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Syllabus

Course Title: Civics


Course Goal:
Engage students in the most effective way in thinking, and thinking about thinking.
Also to get students to define key terms in analytical questions, identify sources,
and discover if they are primary or secondary, read for general meaning, group
documents into analytical categories, support ideas with specific data, and then
articulate an argument in essay format.
Instructor: Sullo, Vincenzo G
Email: Vincenzo.sullo@new-haven.ct.k12.cus
Course Scope and Sequence
This class will examine various essential questions which will be the guiding force
behind the research in each unit. These units will be explored in 2 - 3 week intervals
with a culminating essay and content assessment. The essay will be used to assess
the students ability to master reading, writing, and evaluation skills (targets). The
content assessments will assess the students ability to comprehend important
historical content as well as measure the students ability to place newly gained
content into historical context. Students will also be graded on their Habits of Work.
Students will learn and adapt to certain protocols and procedures throughout the
year. They will be assessed on their ability to adapt and meet the expectations of
classroom protocols and procedures.

Grading:
Category

Weight

Targets (skills)
Content
Habits of Work

70%
20%
10%

M1
Who am I?
Students will use this time to explore their own personal civic life. Students will
exchange personal information about themselves through icebreakers, do now
response question, and other various exploratory activities.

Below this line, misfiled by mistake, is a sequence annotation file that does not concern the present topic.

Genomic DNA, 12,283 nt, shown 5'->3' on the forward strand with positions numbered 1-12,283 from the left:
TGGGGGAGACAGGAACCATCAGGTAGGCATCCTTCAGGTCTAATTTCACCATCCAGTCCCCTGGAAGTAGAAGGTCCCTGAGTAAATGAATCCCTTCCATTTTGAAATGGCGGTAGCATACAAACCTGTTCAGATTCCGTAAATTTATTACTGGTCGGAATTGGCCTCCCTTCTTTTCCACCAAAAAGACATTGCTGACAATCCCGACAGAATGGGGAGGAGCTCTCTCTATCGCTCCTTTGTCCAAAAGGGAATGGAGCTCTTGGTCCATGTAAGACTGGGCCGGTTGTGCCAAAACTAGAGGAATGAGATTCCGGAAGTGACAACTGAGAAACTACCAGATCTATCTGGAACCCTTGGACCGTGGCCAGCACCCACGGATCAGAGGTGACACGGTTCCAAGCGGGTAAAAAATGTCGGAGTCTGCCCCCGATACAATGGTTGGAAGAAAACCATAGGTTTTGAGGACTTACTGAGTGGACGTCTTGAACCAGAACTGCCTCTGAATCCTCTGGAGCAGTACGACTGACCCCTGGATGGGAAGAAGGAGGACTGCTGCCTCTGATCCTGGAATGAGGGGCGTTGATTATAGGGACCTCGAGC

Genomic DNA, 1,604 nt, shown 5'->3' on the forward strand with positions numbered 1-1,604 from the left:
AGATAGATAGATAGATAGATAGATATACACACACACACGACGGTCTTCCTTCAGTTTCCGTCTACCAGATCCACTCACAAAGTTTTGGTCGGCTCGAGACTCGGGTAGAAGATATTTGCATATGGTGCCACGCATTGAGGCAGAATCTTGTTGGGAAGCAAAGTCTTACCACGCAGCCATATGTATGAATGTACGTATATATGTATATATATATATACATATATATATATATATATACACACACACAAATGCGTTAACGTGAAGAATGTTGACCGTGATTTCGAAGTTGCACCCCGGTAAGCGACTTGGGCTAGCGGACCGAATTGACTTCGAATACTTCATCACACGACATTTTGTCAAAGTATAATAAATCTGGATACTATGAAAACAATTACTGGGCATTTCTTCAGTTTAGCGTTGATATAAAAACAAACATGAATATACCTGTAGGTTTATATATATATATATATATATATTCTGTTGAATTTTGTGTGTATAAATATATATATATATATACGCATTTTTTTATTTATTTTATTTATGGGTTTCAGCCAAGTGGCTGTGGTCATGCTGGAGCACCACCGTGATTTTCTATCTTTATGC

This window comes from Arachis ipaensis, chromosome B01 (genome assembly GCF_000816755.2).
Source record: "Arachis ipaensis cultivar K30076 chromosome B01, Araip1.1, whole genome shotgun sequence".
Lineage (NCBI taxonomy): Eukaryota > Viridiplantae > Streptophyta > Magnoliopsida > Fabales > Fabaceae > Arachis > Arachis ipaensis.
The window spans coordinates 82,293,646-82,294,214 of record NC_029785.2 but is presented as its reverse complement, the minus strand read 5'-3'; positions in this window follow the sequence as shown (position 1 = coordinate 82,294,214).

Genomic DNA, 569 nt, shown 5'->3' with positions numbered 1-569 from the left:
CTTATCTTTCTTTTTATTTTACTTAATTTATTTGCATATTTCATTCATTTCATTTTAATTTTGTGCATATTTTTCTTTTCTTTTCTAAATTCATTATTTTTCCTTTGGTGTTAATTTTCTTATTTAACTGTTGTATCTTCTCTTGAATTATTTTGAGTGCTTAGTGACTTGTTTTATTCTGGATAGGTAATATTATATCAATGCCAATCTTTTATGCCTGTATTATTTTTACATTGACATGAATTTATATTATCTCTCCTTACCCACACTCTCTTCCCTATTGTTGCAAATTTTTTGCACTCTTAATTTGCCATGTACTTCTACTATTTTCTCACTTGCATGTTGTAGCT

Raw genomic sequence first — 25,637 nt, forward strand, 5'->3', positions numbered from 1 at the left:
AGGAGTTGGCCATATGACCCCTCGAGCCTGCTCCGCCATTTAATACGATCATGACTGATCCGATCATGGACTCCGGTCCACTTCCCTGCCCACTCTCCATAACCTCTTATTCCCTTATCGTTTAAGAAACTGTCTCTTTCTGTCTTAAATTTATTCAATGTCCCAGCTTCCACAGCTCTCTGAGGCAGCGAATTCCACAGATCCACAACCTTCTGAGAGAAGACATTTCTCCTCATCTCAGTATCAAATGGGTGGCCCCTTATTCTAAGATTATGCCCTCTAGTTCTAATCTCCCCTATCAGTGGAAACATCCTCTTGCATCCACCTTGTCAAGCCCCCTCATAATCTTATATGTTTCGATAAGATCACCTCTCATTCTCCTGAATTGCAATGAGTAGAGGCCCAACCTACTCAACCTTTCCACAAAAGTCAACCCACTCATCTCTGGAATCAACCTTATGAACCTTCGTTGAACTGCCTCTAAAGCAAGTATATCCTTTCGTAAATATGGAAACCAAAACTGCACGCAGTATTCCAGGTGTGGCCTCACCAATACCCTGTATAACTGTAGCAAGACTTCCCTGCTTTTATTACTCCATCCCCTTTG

Pre-assessments All students will take content pre-assessment at the beginning of


the year. This assessment helps the student and the teacher evaluate growth
throughout the year.
September 1st -9th
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Unit 1: Compulsory Voting
Everyone knows that voting is important in a Democracy. However, just because
voting is important does not mean everyone does it. In recent presidential election,
barely 60% of registered voters have participated. Why dont more people vote?
The purpose of this Mini-Q is to look at the reasons Americans do not vote, why it
matters, and a possible solution for increasing voter turnout.
Should Americans be required to vote?
September 12thh Sept 30th
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Unit 2: Campaign Propaganda
How do you respond to political ads? Do attack ads cause you to reject the
candidate being attacked? Are you persuaded by endorsements from groups that
you respect? Are you aware how other ads try to influence you? Every election year,
Americans complain bitterly about the many political ads they see over the long
campaign season. This unit is designed to take you inside the world of campaign
ads to learn about the strategies candidates and their managers use to win our
votes.
Campaign Propaganda: Which strategies would you use?
October 3rd October 21st
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Marking Period 1 Assessments Exams:


All students will complete district wide Assessments during this time period. The
district wide assessment will also provide students an opportunity to show mastery
of skills from previous essay assessments from the previous marking period.
October 24st- October 28th

Unit 3: Electoral College


Are the people smart enough to choose their own leader? The framers at the
constitutional convention in 1787 werent so sure. They believed it wasnt a good
idea for the people to elect the president directly. They were also working to balance
the needs of small and large states, as well as slave and free states. Out of these
concerns came the decision that the president would be elected indirectly.The
method is known as the Electoral College.
Should the Electoral College be abolished?
October 31st Nov 18th
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Marking Period 2
Unit 4: Citizenship
The 14th Amendment to the Constitution of the United States of America says that
All persons born or naturalized in the United States and subject to the jurisdiction
thereof are citizens of the United States, and of the State wherein they reside. The
Constitution talks about many rights of citizenship, but it does not say what the job
of a citizen is.
What types of citizen does Democracy need?
NOV 28th Nov 16th
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Unit 5: Declaration of Independence
In a recent survey conducted by the national archives, the Declaration of